Regardless of whether you are a reputable company or a startup, the consequences of a weak business model are the same. For the existing company, it is the inability to recognize that the company’s business model is no longer relevant and the subsequent failure to turn around will ultimately doom the company. For the startup, it’s convincing yourself and potential investors that you have a business model that will ignite or disrupt an industry, but with no early revenue, and that’s potentially doom.
The graveyard of startups is full of companies that failed to generate early revenue. Failory lists 67 startups that failed, possibly due to a poor business model and lack of early revenue. For startups, the difference between surviving and running out of the runway always comes down to turning cash flow away. Why? Because when you’re in the middle of the startup run, it’s pretty easy to fall into the trap of wasting time on feel-good tasks that feel like progress but don’t make any money. Maybe it’s building partnerships or focusing on good PR. Maybe you’re focused on “victuals” that look good, like 40,000 website downloads, but don’t bring real revenue.
If you think that a startup’s chance of survival depends on how quickly you can generate revenue, then you don’t have to do anything but generate revenue quickly. Here are some things to keep in mind to get income quickly.
Don’t raise investor money too early. Raising money is not the same as generating income. Look for ways to generate real revenue with an early client to test out not only the business model, but also the product or service. No one pays you for a business model. Test the benefits of your product or service with early customers who are willing to pay and adjust accordingly based on customer feedback. In addition, you keep your valuable assets for when you really need it.
Build the product, not the company. Don’t waste your early time and effort building a business with an expensive website, an office space, a cool T-shirt and a host of other unnecessary things. Work from home, a co-working space, or a friend’s office (free) and put all your energy into building the product or service. Test that with paying customers. Remember, no matter how cool your brand, your mission, or how far your business plan goes, you’re not an entrepreneur until someone pays you money for something you sold.
Go to work. In the beginning you are the product developer, marketer and project manager. Don’t get ahead of yourself and hire several employees before you have any revenue. Use friends, freelancers if you have to, but don’t build a team until you can afford it. Use SaaS tools, simple financial software and sales hutzpah to get your first paying customers. If you have them, lean on mentors and advisors for advice.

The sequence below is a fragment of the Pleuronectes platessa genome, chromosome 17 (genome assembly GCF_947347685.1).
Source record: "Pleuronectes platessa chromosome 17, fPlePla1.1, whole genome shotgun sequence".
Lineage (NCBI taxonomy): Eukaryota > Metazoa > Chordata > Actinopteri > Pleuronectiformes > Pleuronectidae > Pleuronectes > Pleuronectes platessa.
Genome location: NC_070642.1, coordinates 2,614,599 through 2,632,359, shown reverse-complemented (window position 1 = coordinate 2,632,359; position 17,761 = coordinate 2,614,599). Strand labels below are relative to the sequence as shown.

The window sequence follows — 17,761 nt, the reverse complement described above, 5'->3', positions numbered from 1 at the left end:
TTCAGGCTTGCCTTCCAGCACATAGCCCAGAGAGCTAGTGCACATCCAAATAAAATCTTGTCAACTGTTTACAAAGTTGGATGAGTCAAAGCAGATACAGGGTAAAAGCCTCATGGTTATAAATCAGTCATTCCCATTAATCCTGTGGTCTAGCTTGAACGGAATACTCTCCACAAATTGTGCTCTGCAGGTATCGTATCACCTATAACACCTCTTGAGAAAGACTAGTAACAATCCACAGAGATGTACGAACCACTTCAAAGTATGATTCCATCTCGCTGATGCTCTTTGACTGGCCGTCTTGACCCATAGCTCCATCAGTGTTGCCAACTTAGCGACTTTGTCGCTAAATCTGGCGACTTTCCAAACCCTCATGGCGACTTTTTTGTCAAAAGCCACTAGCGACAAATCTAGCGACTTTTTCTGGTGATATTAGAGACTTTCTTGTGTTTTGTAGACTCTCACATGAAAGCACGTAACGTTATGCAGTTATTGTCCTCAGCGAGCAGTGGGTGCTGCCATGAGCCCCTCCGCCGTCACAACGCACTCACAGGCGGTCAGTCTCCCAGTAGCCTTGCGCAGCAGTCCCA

The first version would be ugly. Don’t try to create the perfect product or service, because with that mindset you will launch. Bring it in well enough and test it with early customers. Reid Hoffman, co-founder of LinkedIn once said that if you’re not a little embarrassed about your first version of your product/service, you’re launching too late. You need the early feedback from the first customers to create the next refinement or possible pivot. Narrow it down to an important feature set for your first customer segment. Then collect the money, come up with the next priorities based on what works and what breaks, and move on to building the next feature.
Execution before innovation. When you think of successful startups, they started simply by doing or testing something. In the beginning it may not have been about innovation, but more about execution. The co-founders of Airbnb rented their own bedrooms during a busy weekend in San Francisco to test whether someone would actually pay them for their rooms. They didn’t have a fancy website, a sophisticated algorithm, other cross-sell services, etc. They were just testing the idea that people would pay to rent their room for the weekend.
Focus on your first 10 customers. In the beginning, focusing on TAM (Total Addressable Market), SAM (Service Addressable Market), or SOM (Service Obtainable Market) may have looked good in a pitch deck, but to generate revenue quickly, you really need to focus on your first 10 customers. Who are they, where are they and how can you close them? You may be in a multi-billion dollar marketplace, but you need paying customers fast. Learn from the first ten customers and then move to 20 customers. Learn from them, then move on to 30 and so on until you have definitive, repeatable, scalable revenue streams.